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Efforts to keep compost herbicide free - WCAX.COM Local Vermont News, Weather and Sports-

Efforts to keep compost herbicide free

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WILLISTON, Vt. -

By any measure, last summers contaminated compost recall was a major headache for gardeners.

"It crushes me because it is such a waste," said Vivian Companion, in her garden last July.

What was a waste for gardeners become a million dollar nightmare for the Chittenden Solid Waste District, which runs Green Mountain Compost.  It also led to a year long effort by state agriculture officials to better understand Aminopyralid and Chlopyralid, a newer class of persistent herbicides that got into horse manure -- a main ingredient used by some composters. It resulted this spring in a successful push to have Dow Chemical place new restrictions on its use.

"The new label basically prohibits use on pastures in all of New England and the product is not registered in New York, so as far as Aminopyralid making it into compost in Vermont, we've got a fairly large buffer," said Cary Giguere with the Vt. Agency of Agriculture Food & Markets.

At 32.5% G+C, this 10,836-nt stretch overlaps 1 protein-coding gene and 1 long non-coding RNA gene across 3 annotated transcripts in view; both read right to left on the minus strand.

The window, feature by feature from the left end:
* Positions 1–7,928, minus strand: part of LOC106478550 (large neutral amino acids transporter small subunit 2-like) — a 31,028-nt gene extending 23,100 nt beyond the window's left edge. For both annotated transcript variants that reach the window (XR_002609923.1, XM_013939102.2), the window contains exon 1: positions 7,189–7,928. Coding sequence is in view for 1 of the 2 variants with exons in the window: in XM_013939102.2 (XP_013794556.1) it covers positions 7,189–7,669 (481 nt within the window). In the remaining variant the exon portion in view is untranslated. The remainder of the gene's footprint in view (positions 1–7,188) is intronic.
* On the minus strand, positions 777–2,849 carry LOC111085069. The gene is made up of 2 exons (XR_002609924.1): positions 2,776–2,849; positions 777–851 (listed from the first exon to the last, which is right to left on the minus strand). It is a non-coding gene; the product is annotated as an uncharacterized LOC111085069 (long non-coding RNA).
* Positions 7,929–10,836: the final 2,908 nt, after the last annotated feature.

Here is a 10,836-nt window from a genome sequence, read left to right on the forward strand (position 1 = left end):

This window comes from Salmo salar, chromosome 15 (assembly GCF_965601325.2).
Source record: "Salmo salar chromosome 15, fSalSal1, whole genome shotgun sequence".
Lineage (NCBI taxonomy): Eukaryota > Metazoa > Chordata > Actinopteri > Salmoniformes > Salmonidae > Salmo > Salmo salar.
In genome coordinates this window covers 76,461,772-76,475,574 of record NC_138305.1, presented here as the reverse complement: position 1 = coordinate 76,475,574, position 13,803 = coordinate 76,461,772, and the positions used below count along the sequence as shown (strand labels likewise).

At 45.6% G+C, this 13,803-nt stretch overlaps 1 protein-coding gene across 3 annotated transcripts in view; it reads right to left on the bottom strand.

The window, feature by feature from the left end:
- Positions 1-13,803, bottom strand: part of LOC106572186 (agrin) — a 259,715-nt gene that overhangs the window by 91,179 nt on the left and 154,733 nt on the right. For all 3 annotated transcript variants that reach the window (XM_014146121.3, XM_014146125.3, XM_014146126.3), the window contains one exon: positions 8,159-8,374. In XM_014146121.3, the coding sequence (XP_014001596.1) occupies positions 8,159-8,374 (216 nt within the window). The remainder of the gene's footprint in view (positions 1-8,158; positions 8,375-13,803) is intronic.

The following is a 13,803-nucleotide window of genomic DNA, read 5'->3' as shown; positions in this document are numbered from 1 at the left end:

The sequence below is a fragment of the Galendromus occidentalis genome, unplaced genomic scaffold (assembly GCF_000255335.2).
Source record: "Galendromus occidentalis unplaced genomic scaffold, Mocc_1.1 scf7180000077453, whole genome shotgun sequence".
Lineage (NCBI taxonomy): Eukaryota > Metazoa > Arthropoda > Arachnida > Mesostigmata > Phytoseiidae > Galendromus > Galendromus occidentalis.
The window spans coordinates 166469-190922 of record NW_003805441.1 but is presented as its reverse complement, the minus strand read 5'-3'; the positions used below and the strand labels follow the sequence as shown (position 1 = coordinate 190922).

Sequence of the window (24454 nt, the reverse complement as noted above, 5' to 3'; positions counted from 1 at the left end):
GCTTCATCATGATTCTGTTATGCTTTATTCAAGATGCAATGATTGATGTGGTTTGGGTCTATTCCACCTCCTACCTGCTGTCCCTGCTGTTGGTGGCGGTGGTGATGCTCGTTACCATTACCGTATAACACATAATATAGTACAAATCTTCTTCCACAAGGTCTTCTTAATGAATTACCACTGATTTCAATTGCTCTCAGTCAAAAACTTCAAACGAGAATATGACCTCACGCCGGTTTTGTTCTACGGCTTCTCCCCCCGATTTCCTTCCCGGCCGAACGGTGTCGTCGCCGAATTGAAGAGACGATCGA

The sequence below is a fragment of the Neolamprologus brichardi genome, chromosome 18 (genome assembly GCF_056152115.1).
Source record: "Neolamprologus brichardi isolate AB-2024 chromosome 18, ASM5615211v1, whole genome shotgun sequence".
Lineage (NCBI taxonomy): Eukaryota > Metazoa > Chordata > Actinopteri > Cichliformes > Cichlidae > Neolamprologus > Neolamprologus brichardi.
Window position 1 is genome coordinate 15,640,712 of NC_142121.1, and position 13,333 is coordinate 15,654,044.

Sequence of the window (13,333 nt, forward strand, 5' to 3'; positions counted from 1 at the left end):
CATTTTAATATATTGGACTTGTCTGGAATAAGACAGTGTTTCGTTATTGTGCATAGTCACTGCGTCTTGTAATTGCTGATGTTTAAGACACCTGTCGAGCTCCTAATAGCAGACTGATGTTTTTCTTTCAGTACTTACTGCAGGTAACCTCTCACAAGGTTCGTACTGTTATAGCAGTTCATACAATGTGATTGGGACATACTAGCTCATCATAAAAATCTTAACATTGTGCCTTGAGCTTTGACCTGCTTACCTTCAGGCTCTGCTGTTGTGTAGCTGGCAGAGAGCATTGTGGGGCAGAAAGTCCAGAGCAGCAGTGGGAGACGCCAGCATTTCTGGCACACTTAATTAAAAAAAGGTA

The herbicides are sold under such brand names as Miletone and Forefront and are used for weed control on pasture. Officials say they're popular because unlike other herbicides, they are non-toxic to humans or animals --  in other words, they go right through them.

"Dow was very receptive from the moment we called them. This is a problem with one of their products. They wanted to solve the problem and help us solve it as well," Giguere said.

CSWD General Manager Tom Moreau says the label change is a good start, but that unregulated Internet sales remain a concern. "You can have all sorts of permits with all the dealers but if they don't buy it from a dealer -- there's unscrupulous people out there," he said.

One year later, with a million dollars in losses and compost on store shelves not expected until early next year, Moreau admits marketing will be an uphill battle. He says he hopes CSWD's treatment of customers last year will make the difference. "We handled it like you should -- being transparent, helping people.  We're all gardeners ourselves.  We all suffered through it ourselves and had terrible gardens last year and I think hopefully people will remember us for that," Moreau said.

And with new chemical testing and a new greenhouse for growth trials, he says customers can be assured there compost will be some of the most scrutinized in the state. "It will be tested seven ways to Sunday -- so to speak -- and we're going to really advertise that.  There's compost out there that's being sold that's not tested chemically today and they're having issues with it," Moreau said.

And although he hasn't seen a check yet, Moreau says he's also been told to expect some compensation from Dow for all the hardship.

Agriculture officials say it is unlikely that any herbicide-laden compost in soils from last summer will be a problem because they have had a year to break down.

click here for more tips on monitoring compost

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